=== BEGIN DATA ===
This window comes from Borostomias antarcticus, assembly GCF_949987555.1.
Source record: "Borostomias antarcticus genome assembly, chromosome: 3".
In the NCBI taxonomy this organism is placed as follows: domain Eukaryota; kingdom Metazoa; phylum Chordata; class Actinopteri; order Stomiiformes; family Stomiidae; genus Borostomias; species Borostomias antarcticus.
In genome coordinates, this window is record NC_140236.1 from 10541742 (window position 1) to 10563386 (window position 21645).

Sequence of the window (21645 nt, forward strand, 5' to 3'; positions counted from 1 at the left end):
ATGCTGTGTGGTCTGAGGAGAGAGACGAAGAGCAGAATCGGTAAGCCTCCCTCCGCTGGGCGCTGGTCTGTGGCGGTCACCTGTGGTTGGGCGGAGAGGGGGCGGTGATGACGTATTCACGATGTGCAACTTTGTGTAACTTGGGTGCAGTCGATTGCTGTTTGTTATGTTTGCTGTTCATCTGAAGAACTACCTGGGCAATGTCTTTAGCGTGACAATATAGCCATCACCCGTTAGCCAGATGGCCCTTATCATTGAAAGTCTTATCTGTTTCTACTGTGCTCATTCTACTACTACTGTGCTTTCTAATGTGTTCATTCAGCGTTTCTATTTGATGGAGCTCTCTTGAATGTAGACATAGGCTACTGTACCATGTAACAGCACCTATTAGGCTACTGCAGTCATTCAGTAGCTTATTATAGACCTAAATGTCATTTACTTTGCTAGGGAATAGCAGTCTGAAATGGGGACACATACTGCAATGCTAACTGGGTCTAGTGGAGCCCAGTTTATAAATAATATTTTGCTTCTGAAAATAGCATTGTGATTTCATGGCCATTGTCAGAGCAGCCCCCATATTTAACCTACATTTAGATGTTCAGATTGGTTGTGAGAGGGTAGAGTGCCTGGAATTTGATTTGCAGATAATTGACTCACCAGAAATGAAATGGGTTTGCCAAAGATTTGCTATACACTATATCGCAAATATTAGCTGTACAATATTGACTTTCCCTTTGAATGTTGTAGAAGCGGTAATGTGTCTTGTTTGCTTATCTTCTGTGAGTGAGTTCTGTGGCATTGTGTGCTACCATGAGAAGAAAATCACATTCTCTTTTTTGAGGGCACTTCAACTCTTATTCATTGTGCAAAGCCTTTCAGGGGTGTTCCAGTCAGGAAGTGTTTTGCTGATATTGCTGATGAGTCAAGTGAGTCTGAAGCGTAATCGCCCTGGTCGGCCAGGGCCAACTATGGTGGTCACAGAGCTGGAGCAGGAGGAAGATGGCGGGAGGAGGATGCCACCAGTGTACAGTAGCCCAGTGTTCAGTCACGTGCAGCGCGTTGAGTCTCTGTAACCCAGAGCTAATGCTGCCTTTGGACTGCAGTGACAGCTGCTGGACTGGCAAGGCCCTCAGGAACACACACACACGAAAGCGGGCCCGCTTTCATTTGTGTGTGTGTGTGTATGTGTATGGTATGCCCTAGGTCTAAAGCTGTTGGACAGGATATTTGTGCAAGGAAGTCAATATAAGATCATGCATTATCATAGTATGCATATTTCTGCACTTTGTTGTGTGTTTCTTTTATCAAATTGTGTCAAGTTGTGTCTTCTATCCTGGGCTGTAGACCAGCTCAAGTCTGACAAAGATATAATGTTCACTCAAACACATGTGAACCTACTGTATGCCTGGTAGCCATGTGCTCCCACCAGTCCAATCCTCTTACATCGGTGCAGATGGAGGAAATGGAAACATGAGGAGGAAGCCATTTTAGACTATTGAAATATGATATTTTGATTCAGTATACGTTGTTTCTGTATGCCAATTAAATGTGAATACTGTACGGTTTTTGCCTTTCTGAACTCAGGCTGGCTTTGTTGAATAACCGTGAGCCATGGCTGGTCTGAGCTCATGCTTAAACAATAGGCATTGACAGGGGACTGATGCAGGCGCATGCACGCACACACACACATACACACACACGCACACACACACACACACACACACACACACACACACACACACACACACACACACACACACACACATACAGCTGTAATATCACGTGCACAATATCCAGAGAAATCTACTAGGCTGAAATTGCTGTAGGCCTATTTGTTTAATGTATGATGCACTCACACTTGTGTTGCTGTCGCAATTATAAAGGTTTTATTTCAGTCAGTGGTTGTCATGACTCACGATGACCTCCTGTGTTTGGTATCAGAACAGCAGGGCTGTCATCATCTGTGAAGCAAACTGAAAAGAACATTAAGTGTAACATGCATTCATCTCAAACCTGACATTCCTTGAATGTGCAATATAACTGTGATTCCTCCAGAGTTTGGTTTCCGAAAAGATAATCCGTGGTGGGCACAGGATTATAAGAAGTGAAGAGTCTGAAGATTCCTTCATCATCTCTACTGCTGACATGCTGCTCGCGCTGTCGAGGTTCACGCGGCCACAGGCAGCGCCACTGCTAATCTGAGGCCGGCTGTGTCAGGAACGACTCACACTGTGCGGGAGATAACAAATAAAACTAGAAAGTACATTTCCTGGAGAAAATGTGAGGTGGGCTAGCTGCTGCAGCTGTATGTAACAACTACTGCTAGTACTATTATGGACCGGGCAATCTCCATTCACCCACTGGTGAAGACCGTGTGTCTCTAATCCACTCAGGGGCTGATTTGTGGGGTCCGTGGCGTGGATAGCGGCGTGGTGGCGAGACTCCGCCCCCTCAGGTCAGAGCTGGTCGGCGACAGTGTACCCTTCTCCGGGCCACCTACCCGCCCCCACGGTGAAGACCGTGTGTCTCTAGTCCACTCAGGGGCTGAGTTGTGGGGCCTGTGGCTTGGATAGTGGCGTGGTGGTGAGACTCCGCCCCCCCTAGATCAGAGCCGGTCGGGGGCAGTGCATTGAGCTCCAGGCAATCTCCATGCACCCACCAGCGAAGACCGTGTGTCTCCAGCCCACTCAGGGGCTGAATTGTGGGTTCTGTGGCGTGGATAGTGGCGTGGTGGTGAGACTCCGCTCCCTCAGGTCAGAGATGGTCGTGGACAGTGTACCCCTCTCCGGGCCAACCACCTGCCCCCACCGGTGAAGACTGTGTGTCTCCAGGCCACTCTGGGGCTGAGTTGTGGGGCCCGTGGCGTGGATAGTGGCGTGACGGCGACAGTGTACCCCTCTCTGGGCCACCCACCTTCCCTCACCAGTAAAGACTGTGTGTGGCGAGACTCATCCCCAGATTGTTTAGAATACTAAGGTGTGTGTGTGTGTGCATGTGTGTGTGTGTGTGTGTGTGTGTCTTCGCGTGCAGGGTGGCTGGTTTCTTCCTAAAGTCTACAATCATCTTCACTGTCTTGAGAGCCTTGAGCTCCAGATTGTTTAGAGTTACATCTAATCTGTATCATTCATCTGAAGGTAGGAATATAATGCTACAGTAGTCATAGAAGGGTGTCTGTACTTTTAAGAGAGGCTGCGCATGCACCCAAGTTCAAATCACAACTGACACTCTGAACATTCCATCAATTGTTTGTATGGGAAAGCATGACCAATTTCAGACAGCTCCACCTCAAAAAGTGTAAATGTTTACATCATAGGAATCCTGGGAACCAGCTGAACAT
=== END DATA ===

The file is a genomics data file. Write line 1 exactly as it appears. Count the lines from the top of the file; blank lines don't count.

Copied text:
This window comes from Borostomias antarcticus, assembly GCF_949987555.1.